Other factors that contribute to BCCs include ionizing radiation exposure, arsenic exposure, immunosuppression, and genetic susceptibility. Xeroderma pigmentosum, basal cell nevus syndrome (also known as Gorlin syndrome), Bazex–Dupre–Christol syndrome, and Rombo syndrome are several genetic syndromes linked to an elevated incidence of BCCs. There is no risk linked to nutrition, however, smoking appears to be a risk factor in women.

Genetics

According to the literature, the cells of origin from which BCC develops are immature, pluripotent cells connected with the hair follicle. It is worth noting that the PTCH1 gene is the most frequently changed in BCCs. PTCH1 gene mutations are found in 70% of patients with sporadic BCC. Smoothened (SMO) mutations are found in 10% to 20% of patients with sporadic BCC.

According to the literature, a sufficiently high expression level of Gli in a responsive cell caused by activating mutations of SMO or homozygous inactivation of PTCH1 is sufficient to promote the formation of BCC. The P53 gene is the site of the second most prevalent mutation in BCCs. Mutations in the CDKN2A gene have also been found in a limited percentage of sporadic BCCs.

Prognostic Factors

Basal Cell Carcinoma is very rarely fatal. BCC prognosis is mostly dependent on the risk of recurrence after treatment. This risk of recurrence is dependent on the location as well as the clinical and histopathological features of Basal Cell Carcinoma. The trunk and limbs are low-risk locations, whereas the cheeks, forehead, neck, scalp, and chin present an intermediate risk of recurrence.

Anatomical regions such as the nose, ears, centofacial, and periorificial areas are high-risk locations. A poor prognosis of the tumor is expected if a nodular Basal Cell Carcinoma larger than 1cm exists in a high-risk location, morpheaform, infiltrative or histologically aggressive, and recurrent tumors have a poor prognosis.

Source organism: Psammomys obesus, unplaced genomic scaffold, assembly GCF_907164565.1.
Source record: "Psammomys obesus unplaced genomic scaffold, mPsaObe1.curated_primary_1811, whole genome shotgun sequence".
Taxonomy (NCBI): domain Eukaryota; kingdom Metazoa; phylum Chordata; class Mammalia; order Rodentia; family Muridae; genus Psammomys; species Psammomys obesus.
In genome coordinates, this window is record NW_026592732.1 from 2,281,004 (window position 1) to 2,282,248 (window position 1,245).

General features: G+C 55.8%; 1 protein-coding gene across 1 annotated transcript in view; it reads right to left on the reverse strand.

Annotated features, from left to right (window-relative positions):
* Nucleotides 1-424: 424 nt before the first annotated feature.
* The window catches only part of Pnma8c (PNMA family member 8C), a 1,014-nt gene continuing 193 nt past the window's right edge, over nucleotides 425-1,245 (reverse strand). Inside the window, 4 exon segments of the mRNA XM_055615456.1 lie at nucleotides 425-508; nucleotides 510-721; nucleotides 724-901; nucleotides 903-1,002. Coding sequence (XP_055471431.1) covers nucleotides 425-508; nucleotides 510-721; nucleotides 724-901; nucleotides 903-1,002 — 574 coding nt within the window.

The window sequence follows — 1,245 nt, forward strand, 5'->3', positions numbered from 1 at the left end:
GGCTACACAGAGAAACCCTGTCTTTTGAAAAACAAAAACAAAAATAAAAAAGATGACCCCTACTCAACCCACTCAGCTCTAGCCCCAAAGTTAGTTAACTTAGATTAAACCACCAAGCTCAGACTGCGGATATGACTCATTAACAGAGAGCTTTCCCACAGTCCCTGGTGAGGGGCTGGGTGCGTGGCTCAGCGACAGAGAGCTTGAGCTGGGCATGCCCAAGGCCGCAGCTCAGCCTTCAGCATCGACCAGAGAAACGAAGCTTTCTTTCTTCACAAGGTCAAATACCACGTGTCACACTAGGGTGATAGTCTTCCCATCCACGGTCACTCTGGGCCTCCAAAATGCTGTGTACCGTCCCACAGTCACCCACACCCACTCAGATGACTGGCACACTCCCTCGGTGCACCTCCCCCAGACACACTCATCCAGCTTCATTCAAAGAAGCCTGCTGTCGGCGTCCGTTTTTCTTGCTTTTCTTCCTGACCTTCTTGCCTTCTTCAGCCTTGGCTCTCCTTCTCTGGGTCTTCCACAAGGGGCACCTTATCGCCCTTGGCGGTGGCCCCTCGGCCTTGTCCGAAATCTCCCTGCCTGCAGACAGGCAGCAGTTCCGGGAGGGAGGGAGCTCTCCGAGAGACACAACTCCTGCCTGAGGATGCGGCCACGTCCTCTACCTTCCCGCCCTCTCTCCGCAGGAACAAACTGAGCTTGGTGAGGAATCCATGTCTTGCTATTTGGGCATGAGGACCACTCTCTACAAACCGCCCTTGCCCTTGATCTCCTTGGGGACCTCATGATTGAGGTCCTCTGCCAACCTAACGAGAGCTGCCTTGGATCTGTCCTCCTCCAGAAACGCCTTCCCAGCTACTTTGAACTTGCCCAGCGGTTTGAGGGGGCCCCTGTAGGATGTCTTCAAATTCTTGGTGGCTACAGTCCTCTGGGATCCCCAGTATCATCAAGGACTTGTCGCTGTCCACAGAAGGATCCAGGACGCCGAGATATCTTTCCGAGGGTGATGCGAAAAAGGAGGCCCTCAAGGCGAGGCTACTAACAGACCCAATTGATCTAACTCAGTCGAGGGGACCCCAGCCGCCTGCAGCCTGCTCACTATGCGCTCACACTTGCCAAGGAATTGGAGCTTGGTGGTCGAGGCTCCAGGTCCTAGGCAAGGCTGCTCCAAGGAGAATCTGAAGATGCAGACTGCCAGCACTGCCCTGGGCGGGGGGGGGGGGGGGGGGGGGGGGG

Intermediate prognosis is expected with recurrent superficial Basal Cell Carcinomas, with nodular BCC’s smaller than 1cm in high-risk locations or nodular BCCs smaller than 2cm in intermediate locations. Primary superficial BCCs, primary nodular BCCs under 2cm in low-risk locations, and primary nodular Basal Cell Carcinomas smaller than 1cm all indicate a good prognosis.

Clinical History

Physical Examination

Age group

Associated comorbidity

Associated activity

Acuity of presentation

Differential Diagnoses

Laboratory Studies

Imaging Studies

Procedures

Histologic Findings

Staging

Treatment Paradigm

by Stage

by Modality

Chemotherapy

Radiation Therapy

Surgical Interventions

Hormone Therapy

Immunotherapy

Hyperthermia

Photodynamic Therapy

Stem Cell Transplant

Targeted Therapy

Palliative Care

Medication

 

vismodegib

150

mg

Capsule

Orally 

once a day

Continue the therapy until disease progression or unacceptable toxicity occurs



cemiplimab

350

mg

Intravenous (IV)

over 30 minutes every three weeks
continue the medication until disease progression or unacceptable toxicity occurs



fluorouracil topical

Apply 2 times a day 3 to 6 weeks; if required continue for 10-12 weeks



imiquimod topical

Apply 5% cream topically to affected area 5 times per week 6 weeks



sonidegib 

sonidegib is indicated for the treatment of basal cell carcinoma (advanced) in patients who have received radiation therapy
200 mg orally each day
The medication is continued until the disease reaches progression or toxicity is reduced



Dose Adjustments

In the case of hepatic or renal impairment, no dose reduction is required

If severe musculoskeletal adverse reactions are observed, interrupt the treatment

If 1st occurrence of the serum CK elevation is between 2.5 and 10 times the standard upper limit
Recurrent serum CK elevation should be between 2.5 and 5 times the standard upper limit
Restart the dose at 200 mg per day after the resolution of clinical symptoms and signs

Permanently discontinue the treatment if serum CK elevation is more than 10 times the standard upper limit

methyl aminolevulinate topical 

Apply 2 gm of topical dosage on the lesions in combination with the treatment
Follow red light illumination after occlusion of lesions for 3 hours
Repeat the treatment after 1 week
After 3 months again, repeat the treatment session if required